Federal courts are courts of limited jurisdiction and, as the party seeking to invoke federal jurisdiction, plaintiff bears the burden of proving such jurisdiction is proper. Basso v. UtahPower Light Co., 495 F.2d 906, 909 (10th Cir. 1974). A court lacking jurisdiction “cannot render judgment but must dismiss the cause at any stage of the proceedings in which it becomes apparent that jurisdiction is lacking.” Id. Motions to dismiss under Rule 12(b)(1) “generally take one of two

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forms. The moving party may (1) facially attack the complaint’s allegations as to the existence of subject matter jurisdiction, or (2) go beyond allegations contained in the complaint by presenting evidence to challenge the factual basis upon which subject matter jurisdiction rests.” Merrill Lynch BusinessFinancial Services, Inc. v. Nudell, 363 F.3d 1072, 1074 (10th Cir. 2004) (quoting Maestas v. Lujan, 351 F.3d 1001, 1013 (10th Cir. 2003). Defendant’s motion “merely challenges the sufficiency of the complaint, requiring the district court to accept the allegations in the complaint as true.” Paper, Allied-Industrial,Chem. Energy Int’l Union v. Continental Carbon Co., 428 F.3d 1285, 1292 (10th Cir. 2005). The Court must consider whether the allegations in the complaint invoke federal subject matter jurisdiction. Stuart v. Colorado Interstate Gas Co., 271 F.3d 1221, 1225 (10th Cir. 2001).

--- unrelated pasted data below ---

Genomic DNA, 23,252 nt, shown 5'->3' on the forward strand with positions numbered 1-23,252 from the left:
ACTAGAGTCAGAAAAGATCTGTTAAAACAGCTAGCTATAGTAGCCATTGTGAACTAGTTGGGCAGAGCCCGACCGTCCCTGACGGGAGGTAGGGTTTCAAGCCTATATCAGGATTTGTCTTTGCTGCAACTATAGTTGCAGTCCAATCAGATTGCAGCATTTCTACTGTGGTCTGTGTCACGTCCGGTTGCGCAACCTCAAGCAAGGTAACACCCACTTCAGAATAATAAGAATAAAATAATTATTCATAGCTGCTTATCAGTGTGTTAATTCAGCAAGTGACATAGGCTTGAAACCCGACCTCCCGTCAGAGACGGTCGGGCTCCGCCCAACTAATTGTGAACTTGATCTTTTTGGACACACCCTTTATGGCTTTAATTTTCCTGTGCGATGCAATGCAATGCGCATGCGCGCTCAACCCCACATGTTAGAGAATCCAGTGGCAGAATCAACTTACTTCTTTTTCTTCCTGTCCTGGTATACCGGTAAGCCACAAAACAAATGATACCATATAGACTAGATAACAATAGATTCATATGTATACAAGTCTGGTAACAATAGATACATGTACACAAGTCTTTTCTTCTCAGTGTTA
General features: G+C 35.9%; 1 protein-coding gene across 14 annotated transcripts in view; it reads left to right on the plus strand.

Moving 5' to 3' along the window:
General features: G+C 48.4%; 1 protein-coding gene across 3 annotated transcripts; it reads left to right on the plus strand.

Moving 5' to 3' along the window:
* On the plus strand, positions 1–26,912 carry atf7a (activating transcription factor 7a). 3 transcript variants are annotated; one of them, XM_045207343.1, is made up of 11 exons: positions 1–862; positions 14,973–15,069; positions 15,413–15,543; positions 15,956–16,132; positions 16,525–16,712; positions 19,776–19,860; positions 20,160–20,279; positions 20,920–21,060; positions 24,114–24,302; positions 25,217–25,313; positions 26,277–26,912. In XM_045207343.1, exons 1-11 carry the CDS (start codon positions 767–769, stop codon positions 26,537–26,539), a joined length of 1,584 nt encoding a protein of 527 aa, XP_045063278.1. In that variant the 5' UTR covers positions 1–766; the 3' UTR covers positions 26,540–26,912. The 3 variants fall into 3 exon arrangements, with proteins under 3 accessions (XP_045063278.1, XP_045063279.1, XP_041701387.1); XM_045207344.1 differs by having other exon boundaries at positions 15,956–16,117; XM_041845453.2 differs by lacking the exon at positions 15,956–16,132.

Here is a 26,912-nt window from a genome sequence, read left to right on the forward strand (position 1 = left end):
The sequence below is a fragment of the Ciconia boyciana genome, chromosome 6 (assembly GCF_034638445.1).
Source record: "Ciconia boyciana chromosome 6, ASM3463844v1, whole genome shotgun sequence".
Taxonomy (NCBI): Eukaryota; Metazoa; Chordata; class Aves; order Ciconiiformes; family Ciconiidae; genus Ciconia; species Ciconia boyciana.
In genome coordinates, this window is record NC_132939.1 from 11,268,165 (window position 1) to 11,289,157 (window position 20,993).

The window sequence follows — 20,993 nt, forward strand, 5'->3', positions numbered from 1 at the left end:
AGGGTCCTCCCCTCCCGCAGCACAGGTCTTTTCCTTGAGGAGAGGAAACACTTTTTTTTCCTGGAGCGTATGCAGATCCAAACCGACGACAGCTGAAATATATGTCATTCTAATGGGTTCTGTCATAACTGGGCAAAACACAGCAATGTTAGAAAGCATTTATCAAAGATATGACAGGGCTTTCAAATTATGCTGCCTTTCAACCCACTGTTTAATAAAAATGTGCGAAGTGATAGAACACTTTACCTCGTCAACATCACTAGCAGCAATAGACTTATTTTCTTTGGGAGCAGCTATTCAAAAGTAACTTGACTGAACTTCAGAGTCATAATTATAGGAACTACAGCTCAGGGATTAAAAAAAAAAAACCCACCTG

Defendant claims that plaintiff has not sufficiently alleged that the amount in controversy exceeds $75,000.[3] Plaintiff responds that the complaint clearly states that the amount in controversy exceeds $75,000 and that defendant is attempting to impose a heightened standard of review applicable to removed actions only.

The Declaratory Judgment Act, 28 U.S.C. § 2201, does not create subject matter jurisdiction, but simply “enlarge[s] the range of remedies available.” Prier v. Steed, 456 F.3d 1209, 1212 (10th Cir. 2006) (quoting Skelly Oil Co. v. Phillips Petroleum Co., 339 U.S. 667, 671 (1950)). For the Court to exercise jurisdiction over plaintiff’s declaratory judgment claim, the “party seeking the exercise of jurisdiction in his favor `must allege in his pleading the facts essential to show jurisdiction.'” UnitedStates for Use and Benefit of General Rock Sand Corporation v.Chuska